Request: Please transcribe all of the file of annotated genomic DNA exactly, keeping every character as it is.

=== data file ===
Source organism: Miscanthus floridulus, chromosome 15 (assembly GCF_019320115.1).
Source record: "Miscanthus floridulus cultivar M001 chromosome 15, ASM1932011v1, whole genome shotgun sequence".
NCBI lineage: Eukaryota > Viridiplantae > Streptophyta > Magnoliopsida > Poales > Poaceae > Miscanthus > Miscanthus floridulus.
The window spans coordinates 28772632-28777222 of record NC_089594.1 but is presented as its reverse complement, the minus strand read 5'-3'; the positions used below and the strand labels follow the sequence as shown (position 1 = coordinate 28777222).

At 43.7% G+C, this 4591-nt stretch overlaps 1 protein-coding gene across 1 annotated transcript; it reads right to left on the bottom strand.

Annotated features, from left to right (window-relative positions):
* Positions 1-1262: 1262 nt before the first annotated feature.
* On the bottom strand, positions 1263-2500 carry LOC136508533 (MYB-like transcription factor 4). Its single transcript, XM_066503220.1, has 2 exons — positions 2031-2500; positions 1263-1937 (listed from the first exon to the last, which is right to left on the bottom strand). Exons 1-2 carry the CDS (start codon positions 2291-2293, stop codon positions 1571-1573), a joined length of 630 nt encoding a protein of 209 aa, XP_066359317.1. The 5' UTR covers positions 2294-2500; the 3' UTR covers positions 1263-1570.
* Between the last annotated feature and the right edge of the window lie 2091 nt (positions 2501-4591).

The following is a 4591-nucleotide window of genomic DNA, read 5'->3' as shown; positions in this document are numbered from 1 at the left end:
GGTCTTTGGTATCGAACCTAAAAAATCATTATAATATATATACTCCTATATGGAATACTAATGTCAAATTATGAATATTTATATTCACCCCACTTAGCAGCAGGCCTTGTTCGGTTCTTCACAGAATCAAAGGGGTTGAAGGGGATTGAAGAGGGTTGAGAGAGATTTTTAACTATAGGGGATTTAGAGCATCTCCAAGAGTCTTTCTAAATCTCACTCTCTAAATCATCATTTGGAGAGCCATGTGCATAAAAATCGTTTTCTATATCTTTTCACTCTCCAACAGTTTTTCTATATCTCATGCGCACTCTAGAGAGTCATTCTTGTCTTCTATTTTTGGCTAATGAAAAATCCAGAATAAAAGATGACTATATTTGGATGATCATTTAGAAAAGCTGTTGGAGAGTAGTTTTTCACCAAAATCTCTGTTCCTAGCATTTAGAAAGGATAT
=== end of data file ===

Source organism: Miscanthus floridulus, chromosome 15 (assembly GCF_019320115.1).
Source record: "Miscanthus floridulus cultivar M001 chromosome 15, ASM1932011v1, whole genome shotgun sequence".
NCBI lineage: Eukaryota > Viridiplantae > Streptophyta > Magnoliopsida > Poales > Poaceae > Miscanthus > Miscanthus floridulus.
The window spans coordinates 28772632-28777222 of record NC_089594.1 but is presented as its reverse complement, the minus strand read 5'-3'; the positions used below and the strand labels follow the sequence as shown (position 1 = coordinate 28777222).

At 43.7% G+C, this 4591-nt stretch overlaps 1 protein-coding gene across 1 annotated transcript; it reads right to left on the bottom strand.

Annotated features, from left to right (window-relative positions):
* Positions 1-1262: 1262 nt before the first annotated feature.
* On the bottom strand, positions 1263-2500 carry LOC136508533 (MYB-like transcription factor 4). Its single transcript, XM_066503220.1, has 2 exons — positions 2031-2500; positions 1263-1937 (listed from the first exon to the last, which is right to left on the bottom strand). Exons 1-2 carry the CDS (start codon positions 2291-2293, stop codon positions 1571-1573), a joined length of 630 nt encoding a protein of 209 aa, XP_066359317.1. The 5' UTR covers positions 2294-2500; the 3' UTR covers positions 1263-1570.
* Between the last annotated feature and the right edge of the window lie 2091 nt (positions 2501-4591).

The following is a 4591-nucleotide window of genomic DNA, read 5'->3' as shown; positions in this document are numbered from 1 at the left end:
GGTCTTTGGTATCGAACCTAAAAAATCATTATAATATATATACTCCTATATGGAATACTAATGTCAAATTATGAATATTTATATTCACCCCACTTAGCAGCAGGCCTTGTTCGGTTCTTCACAGAATCAAAGGGGTTGAAGGGGATTGAAGAGGGTTGAGAGAGATTTTTAACTATAGGGGATTTAGAGCATCTCCAAGAGTCTTTCTAAATCTCACTCTCTAAATCATCATTTGGAGAGCCATGTGCATAAAAATCGTTTTCTATATCTTTTCACTCTCCAACAGTTTTTCTATATCTCATGCGCACTCTAGAGAGTCATTCTTGTCTTCTATTTTTGGCTAATGAAAAATCCAGAATAAAAGATGACTATATTTGGATGATCATTTAGAAAAGCTGTTGGAGAGTAGTTTTTCACCAAAATCTCTGTTCCTAGCATTTAGAAAGGATAT